Though science fiction can help inspire us to create and strive toward new technological breakthroughs, it can also have a decidedly negative effect, at least according to one former NASA scientist: It makes people forget that rocket science is, you know, rocket science.
In the wake of a recent rocket crash in North Korea—not to mention historic U.S. tragedies, such as the Space Shuttle Challenger—former NASA associate administrator Scott Pace, current director of space policy at George Washington University, noted that getting something that big and complicated to go where you want is still a true feat of science.
It takes as much juice as a ton of TNT just to get 60 pounds into Earth orbit at almost 18,000 miles per hour. But if a calculation is off by even a fraction of a fraction, things can go wrong. Fast.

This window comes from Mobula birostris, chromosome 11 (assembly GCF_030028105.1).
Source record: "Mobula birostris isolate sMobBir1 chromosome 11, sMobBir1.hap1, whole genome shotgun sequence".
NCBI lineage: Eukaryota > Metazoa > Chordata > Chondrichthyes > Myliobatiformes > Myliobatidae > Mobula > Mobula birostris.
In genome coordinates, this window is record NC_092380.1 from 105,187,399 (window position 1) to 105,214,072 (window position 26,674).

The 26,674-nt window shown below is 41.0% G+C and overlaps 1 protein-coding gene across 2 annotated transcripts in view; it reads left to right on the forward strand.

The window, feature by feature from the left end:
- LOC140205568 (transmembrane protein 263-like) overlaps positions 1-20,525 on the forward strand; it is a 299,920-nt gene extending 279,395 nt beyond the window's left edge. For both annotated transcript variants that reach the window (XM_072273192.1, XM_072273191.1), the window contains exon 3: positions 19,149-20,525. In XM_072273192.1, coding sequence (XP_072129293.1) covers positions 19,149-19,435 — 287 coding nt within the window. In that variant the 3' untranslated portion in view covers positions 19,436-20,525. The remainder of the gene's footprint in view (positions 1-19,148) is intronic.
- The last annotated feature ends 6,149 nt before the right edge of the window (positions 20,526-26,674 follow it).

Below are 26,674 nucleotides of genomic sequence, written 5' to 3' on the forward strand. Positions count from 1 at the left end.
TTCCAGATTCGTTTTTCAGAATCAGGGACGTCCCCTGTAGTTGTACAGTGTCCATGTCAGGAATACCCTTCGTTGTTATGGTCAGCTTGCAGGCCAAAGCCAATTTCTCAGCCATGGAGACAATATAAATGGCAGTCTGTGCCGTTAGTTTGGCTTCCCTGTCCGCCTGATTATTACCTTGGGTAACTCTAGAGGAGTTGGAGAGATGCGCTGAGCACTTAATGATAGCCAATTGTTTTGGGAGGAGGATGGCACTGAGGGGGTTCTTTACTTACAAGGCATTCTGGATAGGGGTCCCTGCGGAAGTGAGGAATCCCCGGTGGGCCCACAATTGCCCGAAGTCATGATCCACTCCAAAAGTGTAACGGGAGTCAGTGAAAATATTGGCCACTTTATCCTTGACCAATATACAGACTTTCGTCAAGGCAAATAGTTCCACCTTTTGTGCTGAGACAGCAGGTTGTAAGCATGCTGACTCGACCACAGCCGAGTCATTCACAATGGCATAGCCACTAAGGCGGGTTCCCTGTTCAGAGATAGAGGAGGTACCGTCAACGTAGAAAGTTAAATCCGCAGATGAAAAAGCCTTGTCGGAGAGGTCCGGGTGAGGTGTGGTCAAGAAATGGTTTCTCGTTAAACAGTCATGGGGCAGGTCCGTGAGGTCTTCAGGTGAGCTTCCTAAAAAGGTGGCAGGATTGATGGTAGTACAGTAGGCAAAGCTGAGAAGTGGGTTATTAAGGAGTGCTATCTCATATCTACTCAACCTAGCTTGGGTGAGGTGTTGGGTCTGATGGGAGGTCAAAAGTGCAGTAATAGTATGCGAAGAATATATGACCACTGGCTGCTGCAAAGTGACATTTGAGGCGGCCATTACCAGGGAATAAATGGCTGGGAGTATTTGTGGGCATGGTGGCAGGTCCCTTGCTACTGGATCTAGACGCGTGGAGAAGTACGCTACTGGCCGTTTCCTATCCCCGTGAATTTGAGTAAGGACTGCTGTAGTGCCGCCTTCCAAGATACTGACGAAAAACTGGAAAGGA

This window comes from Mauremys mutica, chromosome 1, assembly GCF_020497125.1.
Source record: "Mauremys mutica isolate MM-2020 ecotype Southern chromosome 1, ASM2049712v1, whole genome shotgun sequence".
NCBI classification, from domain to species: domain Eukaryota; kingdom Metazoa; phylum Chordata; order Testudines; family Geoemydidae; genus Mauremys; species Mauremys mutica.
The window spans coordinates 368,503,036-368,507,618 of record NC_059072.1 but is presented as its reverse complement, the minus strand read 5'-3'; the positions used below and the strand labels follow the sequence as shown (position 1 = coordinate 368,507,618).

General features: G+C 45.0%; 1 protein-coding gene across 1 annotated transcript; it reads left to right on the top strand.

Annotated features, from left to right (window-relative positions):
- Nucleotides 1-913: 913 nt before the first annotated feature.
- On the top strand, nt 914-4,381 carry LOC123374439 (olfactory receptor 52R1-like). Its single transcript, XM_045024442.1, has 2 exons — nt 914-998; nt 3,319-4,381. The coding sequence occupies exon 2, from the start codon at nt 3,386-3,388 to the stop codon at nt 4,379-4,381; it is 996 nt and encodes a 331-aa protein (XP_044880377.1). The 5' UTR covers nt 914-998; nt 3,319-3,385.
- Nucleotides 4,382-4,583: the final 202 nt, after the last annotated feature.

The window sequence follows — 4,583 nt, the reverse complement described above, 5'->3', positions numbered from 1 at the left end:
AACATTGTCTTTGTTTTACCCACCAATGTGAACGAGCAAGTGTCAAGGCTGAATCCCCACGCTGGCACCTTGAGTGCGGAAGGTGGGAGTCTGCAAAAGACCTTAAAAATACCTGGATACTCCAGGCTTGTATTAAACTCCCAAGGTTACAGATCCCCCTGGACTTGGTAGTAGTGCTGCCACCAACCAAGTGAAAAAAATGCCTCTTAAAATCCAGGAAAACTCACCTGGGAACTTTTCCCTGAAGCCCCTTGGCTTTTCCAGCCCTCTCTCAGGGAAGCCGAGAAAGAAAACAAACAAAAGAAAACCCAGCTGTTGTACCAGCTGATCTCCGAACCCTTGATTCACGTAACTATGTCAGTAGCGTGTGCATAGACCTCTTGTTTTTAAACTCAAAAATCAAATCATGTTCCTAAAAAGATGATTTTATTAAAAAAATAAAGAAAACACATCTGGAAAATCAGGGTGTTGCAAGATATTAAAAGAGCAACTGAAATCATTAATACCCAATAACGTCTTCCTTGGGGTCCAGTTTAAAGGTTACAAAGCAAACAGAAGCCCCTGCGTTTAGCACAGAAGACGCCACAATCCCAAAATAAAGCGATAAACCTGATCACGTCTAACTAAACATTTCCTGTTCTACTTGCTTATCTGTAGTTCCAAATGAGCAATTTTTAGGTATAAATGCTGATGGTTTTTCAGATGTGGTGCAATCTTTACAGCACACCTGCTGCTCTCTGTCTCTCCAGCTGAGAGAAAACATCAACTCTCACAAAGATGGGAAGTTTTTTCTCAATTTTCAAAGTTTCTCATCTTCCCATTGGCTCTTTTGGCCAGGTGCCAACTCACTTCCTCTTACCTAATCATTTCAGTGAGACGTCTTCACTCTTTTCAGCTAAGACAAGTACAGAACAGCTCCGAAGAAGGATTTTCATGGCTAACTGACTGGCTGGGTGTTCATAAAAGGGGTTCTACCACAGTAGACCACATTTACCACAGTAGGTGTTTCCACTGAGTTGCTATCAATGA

“Anybody can make something go boom,” Pace told the Star Tribune. “Controlling it is hard.”
With smaller nations, and independent space agencies, trying to get new rockets and ships off the ground—literally—Pace said the general public can sometimes get impatient, wondering why we don’t have flying cars and Trek-style shuttles yet. Though it looks easy on TV, Pace said the science still has a long way to go until it catches up with the fiction.
“In many ways, the worst enemy of NASA is Star Trek,” Pace said. “Captain Picard says ‘engage’ and the ship moves. And people think ‘How hard can this be?'”
Apparently, a lot harder than it looks.
What do you think? Did sci-fi set your expectations too high for space exploration?